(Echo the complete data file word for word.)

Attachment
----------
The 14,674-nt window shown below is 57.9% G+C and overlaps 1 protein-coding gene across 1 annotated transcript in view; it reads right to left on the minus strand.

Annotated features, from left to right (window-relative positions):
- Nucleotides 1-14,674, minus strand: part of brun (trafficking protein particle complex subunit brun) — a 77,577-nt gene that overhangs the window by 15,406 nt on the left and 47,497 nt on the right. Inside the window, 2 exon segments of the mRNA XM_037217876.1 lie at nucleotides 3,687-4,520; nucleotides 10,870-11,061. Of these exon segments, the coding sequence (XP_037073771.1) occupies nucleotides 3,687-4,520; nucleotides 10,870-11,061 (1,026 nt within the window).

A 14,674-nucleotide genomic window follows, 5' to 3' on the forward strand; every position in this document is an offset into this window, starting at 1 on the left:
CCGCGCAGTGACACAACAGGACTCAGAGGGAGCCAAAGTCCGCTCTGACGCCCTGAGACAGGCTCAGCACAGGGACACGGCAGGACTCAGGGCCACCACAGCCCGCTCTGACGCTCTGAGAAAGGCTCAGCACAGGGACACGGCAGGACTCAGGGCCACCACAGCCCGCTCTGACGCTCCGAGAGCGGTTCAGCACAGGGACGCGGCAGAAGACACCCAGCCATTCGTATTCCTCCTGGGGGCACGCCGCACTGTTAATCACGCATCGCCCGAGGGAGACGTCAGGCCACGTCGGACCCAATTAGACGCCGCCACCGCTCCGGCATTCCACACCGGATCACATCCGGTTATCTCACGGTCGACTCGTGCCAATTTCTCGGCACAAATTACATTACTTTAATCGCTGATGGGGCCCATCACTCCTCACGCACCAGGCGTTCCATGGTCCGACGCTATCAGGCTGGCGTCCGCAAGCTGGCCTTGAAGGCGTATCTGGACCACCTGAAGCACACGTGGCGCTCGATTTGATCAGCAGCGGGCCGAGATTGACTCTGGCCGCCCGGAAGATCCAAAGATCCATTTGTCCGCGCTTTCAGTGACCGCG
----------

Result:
The 14,674-nt window shown below is 57.9% G+C and overlaps 1 protein-coding gene across 1 annotated transcript in view; it reads right to left on the minus strand.

Annotated features, from left to right (window-relative positions):
- Nucleotides 1-14,674, minus strand: part of brun (trafficking protein particle complex subunit brun) — a 77,577-nt gene that overhangs the window by 15,406 nt on the left and 47,497 nt on the right. Inside the window, 2 exon segments of the mRNA XM_037217876.1 lie at nucleotides 3,687-4,520; nucleotides 10,870-11,061. Of these exon segments, the coding sequence (XP_037073771.1) occupies nucleotides 3,687-4,520; nucleotides 10,870-11,061 (1,026 nt within the window).

A 14,674-nucleotide genomic window follows, 5' to 3' on the forward strand; every position in this document is an offset into this window, starting at 1 on the left:
CCGCGCAGTGACACAACAGGACTCAGAGGGAGCCAAAGTCCGCTCTGACGCCCTGAGACAGGCTCAGCACAGGGACACGGCAGGACTCAGGGCCACCACAGCCCGCTCTGACGCTCTGAGAAAGGCTCAGCACAGGGACACGGCAGGACTCAGGGCCACCACAGCCCGCTCTGACGCTCCGAGAGCGGTTCAGCACAGGGACGCGGCAGAAGACACCCAGCCATTCGTATTCCTCCTGGGGGCACGCCGCACTGTTAATCACGCATCGCCCGAGGGAGACGTCAGGCCACGTCGGACCCAATTAGACGCCGCCACCGCTCCGGCATTCCACACCGGATCACATCCGGTTATCTCACGGTCGACTCGTGCCAATTTCTCGGCACAAATTACATTACTTTAATCGCTGATGGGGCCCATCACTCCTCACGCACCAGGCGTTCCATGGTCCGACGCTATCAGGCTGGCGTCCGCAAGCTGGCCTTGAAGGCGTATCTGGACCACCTGAAGCACACGTGGCGCTCGATTTGATCAGCAGCGGGCCGAGATTGACTCTGGCCGCCCGGAAGATCCAAAGATCCATTTGTCCGCGCTTTCAGTGACCGCG